A year on: pandemic driven trends in HCP engagement

IQVIA’s John Procter explores why the industry should be paying attention to the changing HCP customer experience in the wake of COVID-19.

This article appears in full in this month’s Deep Dive digital magazine on Market Access. Here is a preview:

As we reach the end of the first quarter of 2021, our customers continue to be challenged by the question of what they need to do to be successful whilst the uncertainty induced by pandemic disruption continues. Data from across the globe is increasingly giving clues as to the likely answer.

Managing effectively during this period of uncertainty, both in terms of what is done and the way it is done, will likely set the trajectory for post pandemic performance. So, those companies who for example make a better job of introducing multi-channel HCP interactions in terms of volume delivered and perceived value to the HCP will have an advantage when it comes to deploying these channels in the re-imagined salesforce of the post-pandemic future.

They will have the practical experience and customer insights necessary to build successful future strategies. More importantly, successful companies will also pay equal attention to the customer experience.

The current state of promotional activity volumes

Promotional activity volumes have recovered somewhat compared to a year ago but in most countries are still well below those pre-pandemic. Spain and the US are the only countries yet to see recovery to where they were a year ago, whilst Germany and Japan have actually increased to levels above where they were pre-pandemic. More granular data from the US demonstrates a wide variation across specialities, with oncology particularly lagging behind in total promotional activity.

The proportion of promotional activity conducted via channels other than face to face has fluctuated across the year to fill some of the gap. In Spain, other channels went from 12% of total activity in January 2020, to 94% in May and back to 62% in March 2021. Italy has seen a larger fluctuation, from 9% to 96% and back to 28% in March 2021. Meanwhile in the UK there has been virtually no change across the last 12 months, with other channels running around 95% of total promotional volume. Interestingly, the two countries showing growth in total promotional volume in March 2021 compared to pre-pandemic levels – Germany and Japan – have both experienced growth in already large non-personal interaction volumes. In Germany use of postal and email has grown to 82% of total promotional activity and in Japan automated e-detailing has risen to 61% of the total.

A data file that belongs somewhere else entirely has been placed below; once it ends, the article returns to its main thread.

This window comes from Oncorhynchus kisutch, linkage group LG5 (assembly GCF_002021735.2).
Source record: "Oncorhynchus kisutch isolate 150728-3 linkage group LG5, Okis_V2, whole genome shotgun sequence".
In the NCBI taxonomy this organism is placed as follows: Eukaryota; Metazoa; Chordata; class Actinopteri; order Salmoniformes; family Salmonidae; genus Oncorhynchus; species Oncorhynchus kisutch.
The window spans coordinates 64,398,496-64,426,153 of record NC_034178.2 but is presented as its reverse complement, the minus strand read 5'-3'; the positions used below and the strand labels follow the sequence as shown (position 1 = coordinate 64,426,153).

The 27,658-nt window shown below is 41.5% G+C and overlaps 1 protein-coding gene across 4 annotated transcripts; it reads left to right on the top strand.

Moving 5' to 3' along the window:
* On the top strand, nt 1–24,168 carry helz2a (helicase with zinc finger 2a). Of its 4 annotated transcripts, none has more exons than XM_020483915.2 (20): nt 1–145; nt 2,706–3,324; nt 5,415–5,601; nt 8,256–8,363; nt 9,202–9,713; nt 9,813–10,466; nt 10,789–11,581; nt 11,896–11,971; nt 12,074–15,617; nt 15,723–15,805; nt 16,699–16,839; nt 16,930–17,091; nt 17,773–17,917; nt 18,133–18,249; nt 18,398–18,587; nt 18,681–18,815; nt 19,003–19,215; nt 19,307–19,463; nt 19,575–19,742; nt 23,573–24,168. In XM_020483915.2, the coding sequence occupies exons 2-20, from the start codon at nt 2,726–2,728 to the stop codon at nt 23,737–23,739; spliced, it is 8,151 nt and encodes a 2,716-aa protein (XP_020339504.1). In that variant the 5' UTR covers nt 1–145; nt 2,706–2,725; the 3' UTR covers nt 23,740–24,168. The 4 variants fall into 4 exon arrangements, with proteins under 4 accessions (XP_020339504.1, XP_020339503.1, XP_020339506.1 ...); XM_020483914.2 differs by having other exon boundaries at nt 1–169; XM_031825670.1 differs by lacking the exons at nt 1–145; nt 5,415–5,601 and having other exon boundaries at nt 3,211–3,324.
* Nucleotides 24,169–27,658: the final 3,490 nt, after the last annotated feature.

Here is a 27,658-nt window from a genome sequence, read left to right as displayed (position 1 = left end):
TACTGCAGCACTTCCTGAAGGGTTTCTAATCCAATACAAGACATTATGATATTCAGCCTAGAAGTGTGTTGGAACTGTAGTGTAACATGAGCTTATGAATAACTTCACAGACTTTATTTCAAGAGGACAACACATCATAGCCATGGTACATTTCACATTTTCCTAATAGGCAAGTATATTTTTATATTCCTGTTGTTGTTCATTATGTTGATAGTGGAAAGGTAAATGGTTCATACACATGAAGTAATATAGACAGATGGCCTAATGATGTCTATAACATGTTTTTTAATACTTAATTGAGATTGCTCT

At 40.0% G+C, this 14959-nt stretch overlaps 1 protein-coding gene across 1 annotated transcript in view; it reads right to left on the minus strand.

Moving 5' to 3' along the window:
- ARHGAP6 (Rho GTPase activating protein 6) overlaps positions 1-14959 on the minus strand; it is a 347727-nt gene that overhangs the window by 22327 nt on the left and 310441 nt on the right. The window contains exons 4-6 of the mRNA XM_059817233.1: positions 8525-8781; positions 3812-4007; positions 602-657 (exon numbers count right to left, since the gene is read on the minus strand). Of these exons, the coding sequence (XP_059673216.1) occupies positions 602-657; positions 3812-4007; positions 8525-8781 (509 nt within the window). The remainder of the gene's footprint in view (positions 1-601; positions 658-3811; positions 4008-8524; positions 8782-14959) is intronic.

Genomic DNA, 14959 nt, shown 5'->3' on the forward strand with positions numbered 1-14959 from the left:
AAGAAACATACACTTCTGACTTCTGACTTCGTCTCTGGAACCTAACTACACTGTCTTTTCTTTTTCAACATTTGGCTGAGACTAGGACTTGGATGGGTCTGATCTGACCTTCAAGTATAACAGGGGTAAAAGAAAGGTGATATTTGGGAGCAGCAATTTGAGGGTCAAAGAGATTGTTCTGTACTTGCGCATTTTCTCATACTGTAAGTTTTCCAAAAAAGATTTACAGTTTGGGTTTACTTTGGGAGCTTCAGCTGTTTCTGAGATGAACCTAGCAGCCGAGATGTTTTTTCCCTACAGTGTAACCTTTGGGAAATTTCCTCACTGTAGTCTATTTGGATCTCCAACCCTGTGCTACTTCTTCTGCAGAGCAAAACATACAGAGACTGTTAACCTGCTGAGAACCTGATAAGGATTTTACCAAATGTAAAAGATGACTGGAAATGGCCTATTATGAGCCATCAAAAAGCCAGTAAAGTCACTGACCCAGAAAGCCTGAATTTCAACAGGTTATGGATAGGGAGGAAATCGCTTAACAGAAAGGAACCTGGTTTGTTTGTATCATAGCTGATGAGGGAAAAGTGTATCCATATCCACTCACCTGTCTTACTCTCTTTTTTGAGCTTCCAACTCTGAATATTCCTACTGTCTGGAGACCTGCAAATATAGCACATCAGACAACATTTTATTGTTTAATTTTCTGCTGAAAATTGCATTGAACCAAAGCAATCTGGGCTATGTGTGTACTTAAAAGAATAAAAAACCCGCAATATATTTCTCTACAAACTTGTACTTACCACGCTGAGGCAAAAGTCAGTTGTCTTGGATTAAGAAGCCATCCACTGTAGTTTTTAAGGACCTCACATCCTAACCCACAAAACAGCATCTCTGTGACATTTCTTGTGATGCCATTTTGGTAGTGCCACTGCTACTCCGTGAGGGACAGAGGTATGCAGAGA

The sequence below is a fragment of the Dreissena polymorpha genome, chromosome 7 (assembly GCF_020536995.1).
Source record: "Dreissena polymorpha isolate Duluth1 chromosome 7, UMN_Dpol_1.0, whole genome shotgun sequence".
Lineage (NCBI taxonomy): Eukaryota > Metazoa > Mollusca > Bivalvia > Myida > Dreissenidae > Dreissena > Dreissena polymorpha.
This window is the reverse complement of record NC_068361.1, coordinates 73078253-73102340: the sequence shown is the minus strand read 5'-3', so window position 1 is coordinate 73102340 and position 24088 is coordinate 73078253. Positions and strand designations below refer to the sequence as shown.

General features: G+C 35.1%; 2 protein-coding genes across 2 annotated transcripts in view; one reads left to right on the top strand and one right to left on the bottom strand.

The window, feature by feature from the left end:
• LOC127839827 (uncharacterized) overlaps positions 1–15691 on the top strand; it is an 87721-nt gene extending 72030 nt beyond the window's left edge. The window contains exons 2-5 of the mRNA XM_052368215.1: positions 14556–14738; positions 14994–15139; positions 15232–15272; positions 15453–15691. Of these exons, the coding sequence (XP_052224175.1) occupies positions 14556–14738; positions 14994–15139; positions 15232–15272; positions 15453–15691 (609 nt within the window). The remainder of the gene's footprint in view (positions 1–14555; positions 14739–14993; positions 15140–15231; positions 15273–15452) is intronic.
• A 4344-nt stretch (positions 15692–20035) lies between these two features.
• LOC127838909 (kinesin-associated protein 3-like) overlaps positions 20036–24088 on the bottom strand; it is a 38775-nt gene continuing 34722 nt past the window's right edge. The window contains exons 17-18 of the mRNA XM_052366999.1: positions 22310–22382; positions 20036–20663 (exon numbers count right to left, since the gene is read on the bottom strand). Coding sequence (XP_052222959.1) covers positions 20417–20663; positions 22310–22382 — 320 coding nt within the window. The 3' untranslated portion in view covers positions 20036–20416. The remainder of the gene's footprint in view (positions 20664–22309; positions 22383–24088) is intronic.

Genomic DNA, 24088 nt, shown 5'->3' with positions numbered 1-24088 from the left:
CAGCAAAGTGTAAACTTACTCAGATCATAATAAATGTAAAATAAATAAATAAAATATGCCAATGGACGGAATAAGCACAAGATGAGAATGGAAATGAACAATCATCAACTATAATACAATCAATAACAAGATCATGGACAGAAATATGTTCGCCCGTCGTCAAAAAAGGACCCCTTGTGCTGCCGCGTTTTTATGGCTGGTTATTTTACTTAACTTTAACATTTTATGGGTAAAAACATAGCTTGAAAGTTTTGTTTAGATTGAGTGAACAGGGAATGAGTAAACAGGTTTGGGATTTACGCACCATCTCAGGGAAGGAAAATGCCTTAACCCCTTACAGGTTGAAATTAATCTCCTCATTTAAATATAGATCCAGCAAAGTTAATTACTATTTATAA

Face to face activity levels have continued to recover across most countries, with the notable exception of the UK. The strongest recoveries have been seen in China, Brazil and Italy, with the latter coming close to the activity level pre-pandemic. In the US we continue to see significant variation across specialities with overall activity levels at 52% of their pre-pandemic levels.

Delivering success in 2021 and beyond

Learning from the experience of 2020 and its impact on healthcare systems around the globe, my colleague Sarah Rickwood has written about nine themes that will drive change in our industry in 2021 and beyond. Two of these are particularly pertinent to discussion of promotional channels and how to successfully practical deployment of resources.

The first is a focus on customer engagement impact. We have consistently seen from HCP feedback that they have become more favourable to the use of remote engagements by pharma company representatives as their experience of their use has grown. In addition, the increased use of telehealth for patient consultations during the pandemic has further helped drive acceptance of online interactions in healthcare. Recent research conducted by IQVIA in the US demonstrates how perceptions have evolved since the beginning of 2020, when video enabled activity represented less than 1% of total promotional volume. Now, around a third of HCPs view videoconference interaction with pharma representatives as more valuable than face to face meetings, and most expect their use to remain high due to factors such as convenience and policy changes in hospitals.

The second relevant theme concerns the non-COVID patient backlog that healthcare systems around the world will be facing for some time ahead and the associated impact on prescribing dynamics. As an example, in the US it is estimated that over one billion diagnostic visits were lost in 2020 and as many as 300 million will be lost in 20211, contributing to a projected reduction in prescription volumes of over 100 million in the first six months of the year. As well as creating significant opportunities for pharma to be active in helping to address this backlog, through initiatives such as supporting the use of telehealth, facilitating patient pathway changes or increasing the efficiency of diagnostic activity, it almost certainly will add to the access challenge. HCPs are likely to be overstretched and under-resourced in many key specialities, reducing the opportunities for, and likely duration of, promotional interactions.

As our industry grapples with managing uncertainty whilst re-imagining promotional models in the post pandemic world I believe paying attention to the HCP customer experience is as important, if not more important, as thinking about the practicalities of channel mix.

Smart use of the channel mix will be the differentiating factor. Paying attention to the changing way that HCPs want to receive information, segmenting approaches to recognise the differing needs of different specialties, of those comfortable using telehealth in everyday practice versus those who are not and making sure face to face visits are optimised for the right objective all become part of that smart approach.

• Read the full article in pharmaphorum’s Deep Dive digital magazine